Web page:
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Unchosen: The Hidden Lives of Hasidic Rebelsby Hella Winston
Synopses & Reviews
When Hella Winston began talking with Hasidic Jews for her doctoral dissertation in sociology, she was excited to be meeting members of the highly insular Satmar sect. While several Jewish journalists and scholarshave produced largely admiring books describing the Lubavitch way of life and that group's outreach efforts to unaffiliated Jews, very little has been written about the many other Hasidic sects in the United States. UnlikeLubavitchers, members of these other groups are raised to avoid all unnecessary contact with outside society, including contact with other Jews. Winston's access was all but unprecedented.
As anonobservant Jew with little prior exposure to the Hasidic world, she never could have guessed what would happen next-that she would be introduced, slowly and covertly, to Hasidim from Satmar and other sects who weredeeply unhappy with their highly restrictive way of life and sometimes desperately struggling to leave their communities. First there was Yossi, a young man who, though deeply attached to the Hasidic culture in which hewas raised, longed for a life with fewer restrictions and more tolerance. Yossi's efforts at making such a life, however, were being severely hampered by his fourth grade English and math skills, his profound ignorance ofthe ways of the outside world, and the looming threat that pursuing his desires would almost certainly lead to rejection by his family and friends. Then she met Dini, a young wife and mother whose decision to deviate evenslightly from Hasidic standards of modesty led to threatening phone calls from anonymous men, warning her that she needed to watch the way she was dressing if she wanted to remain a part of the community. Someone elseintroduced Winston to Steinmetz, a closet bibliophile worked in a small Judaica store in his community and spent his days off anxiously evading discovery in the library of the Conservative Jewish Theological Seminary, whose shelves contain non-Hasidic books he is forbidden to read but nonetheless devours, often several at a sitting. There were others still who had actually made the wrenching decision to leave their communitiesaltogether.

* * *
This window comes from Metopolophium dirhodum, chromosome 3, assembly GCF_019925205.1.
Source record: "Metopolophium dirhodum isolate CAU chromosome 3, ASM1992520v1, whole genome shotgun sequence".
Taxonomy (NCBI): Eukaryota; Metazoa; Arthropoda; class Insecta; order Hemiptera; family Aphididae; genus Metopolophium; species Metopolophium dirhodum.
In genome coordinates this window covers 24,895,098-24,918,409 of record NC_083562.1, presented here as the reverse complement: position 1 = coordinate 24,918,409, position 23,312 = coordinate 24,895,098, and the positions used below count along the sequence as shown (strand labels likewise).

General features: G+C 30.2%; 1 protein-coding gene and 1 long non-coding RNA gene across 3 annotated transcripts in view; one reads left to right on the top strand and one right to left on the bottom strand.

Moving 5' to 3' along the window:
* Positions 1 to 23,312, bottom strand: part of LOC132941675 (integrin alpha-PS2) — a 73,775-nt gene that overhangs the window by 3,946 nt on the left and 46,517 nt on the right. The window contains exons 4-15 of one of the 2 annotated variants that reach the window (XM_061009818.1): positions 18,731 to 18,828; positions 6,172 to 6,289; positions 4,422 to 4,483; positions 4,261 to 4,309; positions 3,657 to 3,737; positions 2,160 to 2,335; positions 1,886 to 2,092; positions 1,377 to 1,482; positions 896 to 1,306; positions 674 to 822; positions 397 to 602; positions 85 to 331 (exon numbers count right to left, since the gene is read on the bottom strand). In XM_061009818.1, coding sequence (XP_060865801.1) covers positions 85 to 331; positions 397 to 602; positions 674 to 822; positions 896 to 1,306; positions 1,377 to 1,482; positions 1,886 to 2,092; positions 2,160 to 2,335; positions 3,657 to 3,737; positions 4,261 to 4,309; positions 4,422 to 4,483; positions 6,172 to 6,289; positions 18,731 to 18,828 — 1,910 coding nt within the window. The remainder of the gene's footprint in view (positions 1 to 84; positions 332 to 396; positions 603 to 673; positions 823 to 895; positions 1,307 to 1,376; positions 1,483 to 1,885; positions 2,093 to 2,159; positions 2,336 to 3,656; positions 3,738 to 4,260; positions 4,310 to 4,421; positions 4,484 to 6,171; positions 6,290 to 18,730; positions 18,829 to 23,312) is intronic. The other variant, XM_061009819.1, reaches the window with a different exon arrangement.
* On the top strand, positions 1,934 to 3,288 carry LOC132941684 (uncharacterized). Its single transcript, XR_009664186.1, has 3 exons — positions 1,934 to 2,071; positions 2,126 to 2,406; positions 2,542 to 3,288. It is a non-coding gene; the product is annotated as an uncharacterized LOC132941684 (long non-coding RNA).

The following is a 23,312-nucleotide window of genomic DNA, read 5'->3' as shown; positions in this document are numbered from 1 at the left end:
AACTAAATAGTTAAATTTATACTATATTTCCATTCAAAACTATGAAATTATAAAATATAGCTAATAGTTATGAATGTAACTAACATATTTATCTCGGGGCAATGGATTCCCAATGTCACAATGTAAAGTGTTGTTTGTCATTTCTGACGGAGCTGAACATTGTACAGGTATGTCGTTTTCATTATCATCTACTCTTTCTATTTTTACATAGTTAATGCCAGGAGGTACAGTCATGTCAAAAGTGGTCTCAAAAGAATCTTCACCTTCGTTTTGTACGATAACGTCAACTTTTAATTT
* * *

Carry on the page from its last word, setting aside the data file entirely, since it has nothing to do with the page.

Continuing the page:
Already called a must read by Hasidic blogger Shtreimel, Unchosen tells the fascinating stories of these and other rebel Hasidim, serious questioners who long forgreater personal and intellectual freedom than their communities allow. In so doing, Unchosen forces us to reexamine the history of these communities and asks us to consider what we choose not to seewhen we romanticize them.
From the Hardcover edition.
About the Author
Hella Winston is pursuing her Ph.D. in sociology at the Graduate Center of the City University of New York. She lives in New York City.
Table of Contents
Changing Trains — Wigged out — Floating — From the outskirts — Coming and going — Building a different kind of chabad house — Becoming a rock star — Second acts — Dancing at two weddings — A cautionary tale — L'chaim.
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History and Social Science » Anthropology » Cultural Anthropology